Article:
Last week SOUND paid a visit to Royal Brompton Hospital to sing for patients on the Adult Surgical wards.
Phoene Cave, one of our star altos, was able to arrange this for us thanks to her inspiring work with Singing for Breathing at the hospital. Here, she explains how she first became involved with this unique and powerful initiative.
@SoundChoir in action on Adult Surgical Wards @RBandH #sing #health @OmPhoenix pic.twitter.com/YfsTSoQYrc
— rb&hArts (@rbh_Arts) March 2, 2016
In 2008 I answered an advertisement from rb&hArts, based at Royal Brompton Hospital in London. They were looking for a singing teacher to lead groups for some research. The participants all had COPD, or Chronic Obstructive Pulmonary Disorder.
According to the British Lung Foundation website, 1.2 million people in the UK were diagnosed with the disease in 2012. The true figure is thought to be higher as there are many who remain undiagnosed. The symptoms include wheezing, breathlessness, tightness across the chest and coughing. Some people can walk only a very short way without pausing to find breath and everyday activities can be tiring.
I was pleased to get the role, but very nervous. The Sister on one of the hospital wards, gently giggled and reminded me that “no-one has died from singing” (I have not verified this!)
The wards were full of frail people in nightwear, many curled up in bed with large full face masks billowing steam. It was such an altered universe for me. As one woman said to me incredulously, “I can’t even speak, let alone sing”. She came and she did sing and told me how much better she felt afterwards. It took her back in body, mind and heart to a time when she danced and felt alive. Music has the power to do that.
On the odd occasion we sang on the wards it was an opportunity to connect with others. Singing together brought a sense of connection and communication with other patients, as well as staff. Nurses, porters, physios would join in a chorus as they were passing through and consultants would smile. On many occasions the singing could heal the strain of visiting sick relatives in a way that words never could. One aunt, seeing her niece sing for the first time in years, wept with joy; one brother pulled out his mobile phone and found the words to a song so he could join his wheezing sister as he watched the breath soften and the colour lift in her cheeks with every verse.
In two years, I worked with hundreds of patients at Royal Brompton Hospital, old and young from a variety of backgrounds and with a variety of lung diseases. Some of my most treasured work was with younger patients with cystic fibrosis. This is such a cruel disease. Cystic fibrosis is caused by a fault in the gene that controls the movement of salt and water in and out of your cells. The lungs and digestive system become clogged with mucus, making it hard to breathe and digest food.
The work was as varied as the patient population – typical exercises included gentle guided relaxation and breath awareness, postural re-integration for better breathing, singing known songs, working on vocal technique, focusing on the emotional expression & release singing provides or even improvising and composing new songs.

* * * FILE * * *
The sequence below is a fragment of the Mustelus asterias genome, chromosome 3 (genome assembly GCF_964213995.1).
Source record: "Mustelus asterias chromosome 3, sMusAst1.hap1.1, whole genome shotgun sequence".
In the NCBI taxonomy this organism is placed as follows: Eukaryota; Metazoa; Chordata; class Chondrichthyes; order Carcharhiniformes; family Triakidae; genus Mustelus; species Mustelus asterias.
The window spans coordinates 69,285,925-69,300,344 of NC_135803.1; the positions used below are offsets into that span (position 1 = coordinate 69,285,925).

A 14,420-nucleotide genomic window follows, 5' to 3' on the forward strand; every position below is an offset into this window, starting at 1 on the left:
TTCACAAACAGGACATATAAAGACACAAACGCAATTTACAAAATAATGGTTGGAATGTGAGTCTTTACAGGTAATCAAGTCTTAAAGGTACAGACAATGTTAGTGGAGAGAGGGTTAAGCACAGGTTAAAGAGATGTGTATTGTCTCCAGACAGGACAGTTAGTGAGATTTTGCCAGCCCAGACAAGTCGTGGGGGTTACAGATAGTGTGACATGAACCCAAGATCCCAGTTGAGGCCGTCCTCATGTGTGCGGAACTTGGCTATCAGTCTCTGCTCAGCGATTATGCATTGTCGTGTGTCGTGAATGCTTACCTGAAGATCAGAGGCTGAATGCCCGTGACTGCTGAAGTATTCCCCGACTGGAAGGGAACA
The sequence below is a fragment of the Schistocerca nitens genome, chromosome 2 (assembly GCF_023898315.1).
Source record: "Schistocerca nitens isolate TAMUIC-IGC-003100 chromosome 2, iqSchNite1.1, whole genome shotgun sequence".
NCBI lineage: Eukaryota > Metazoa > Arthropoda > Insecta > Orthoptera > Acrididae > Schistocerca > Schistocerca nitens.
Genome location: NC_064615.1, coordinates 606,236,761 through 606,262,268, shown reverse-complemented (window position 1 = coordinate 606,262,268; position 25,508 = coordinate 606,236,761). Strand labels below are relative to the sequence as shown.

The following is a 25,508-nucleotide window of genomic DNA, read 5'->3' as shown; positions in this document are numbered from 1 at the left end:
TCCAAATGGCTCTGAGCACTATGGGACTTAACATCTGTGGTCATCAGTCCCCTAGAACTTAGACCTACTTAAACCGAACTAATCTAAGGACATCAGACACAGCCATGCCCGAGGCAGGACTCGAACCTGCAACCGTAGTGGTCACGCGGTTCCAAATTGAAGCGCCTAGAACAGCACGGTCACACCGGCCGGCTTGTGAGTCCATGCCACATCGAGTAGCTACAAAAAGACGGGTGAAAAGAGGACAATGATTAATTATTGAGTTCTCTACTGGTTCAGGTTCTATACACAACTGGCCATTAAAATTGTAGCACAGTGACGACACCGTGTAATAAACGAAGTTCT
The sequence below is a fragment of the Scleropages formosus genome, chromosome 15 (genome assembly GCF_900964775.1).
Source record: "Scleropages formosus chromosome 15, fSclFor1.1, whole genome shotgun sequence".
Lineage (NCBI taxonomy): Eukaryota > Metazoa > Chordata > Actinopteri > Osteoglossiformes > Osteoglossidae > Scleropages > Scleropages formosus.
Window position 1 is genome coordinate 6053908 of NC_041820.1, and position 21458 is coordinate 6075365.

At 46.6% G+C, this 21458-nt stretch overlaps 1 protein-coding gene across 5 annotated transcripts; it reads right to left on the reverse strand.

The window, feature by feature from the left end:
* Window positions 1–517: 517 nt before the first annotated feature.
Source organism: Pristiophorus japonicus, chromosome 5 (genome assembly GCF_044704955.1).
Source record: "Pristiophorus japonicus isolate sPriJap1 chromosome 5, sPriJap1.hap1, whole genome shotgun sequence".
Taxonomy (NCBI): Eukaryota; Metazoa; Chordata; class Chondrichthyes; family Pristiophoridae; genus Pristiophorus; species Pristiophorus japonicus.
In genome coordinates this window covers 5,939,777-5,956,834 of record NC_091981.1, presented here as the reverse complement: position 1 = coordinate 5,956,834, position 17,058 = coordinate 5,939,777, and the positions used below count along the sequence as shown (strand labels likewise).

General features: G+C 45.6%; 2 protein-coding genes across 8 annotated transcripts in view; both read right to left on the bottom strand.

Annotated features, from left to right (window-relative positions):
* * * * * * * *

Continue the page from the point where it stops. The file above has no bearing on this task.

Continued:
Singing for Breathing may include therapeutic, practical and creative elements to help better breath management. Many patients hid their troubles behind a cheerful face and the singing gave them a place to express the truth of their stories in song. Some very dark songs were sung, providing emotional release and a safe place to connect to those feelings.
One patient, awaiting a lung transplant, chose to sing a song she was going to sing on her wedding day – the wedding that had to be postponed as she was too unwell. Patients generally chose songs with lyrics that moved them. From my notes I commented: “She looks weary, oxygen piped in through a tube, her shoulders up by her ears and her body contracted. She finds it hard to relax and to connect to the ground. Her toes are curled up. I put my hands onto her shoulders to help her to release unnecessary muscular tension.
She sings low pitched “ssssshhhhheeeees” over long exhalations, keeping a low breath – there is lateral movement beginning to appear and her belly is releasing. Her shoulders stop moving with every inhale. As she starts to sing a song her voice is light and ethereal & yet heartful and warm. She looks very different after singing. Open, relaxed and radiant.”
For so many patients, the Singing for Breathing sessions helped them overcome a fear about singing and expressing themselves this way, opening their upper bodies to feel the breath moving them through the song and releasing unnecessary muscular tension. Time and time again, I introduced myself to patients scared to even contemplate vocalising. They were low in energy and mood, curled up in their beds in the dark. After the session they had shining eyes, colour on their cheeks and smiles on their faces.
We have come a long way since 2009.
The British Lung Foundation no longer find the idea of Singing for Breathing too controversial and “outside the box” – in fact, they embrace it wholeheartedly. I am training 32 singing leaders funded by the BLF to take the work to people with COPD into the community. There is now a dedicated page on their website and more groups will be set up this year.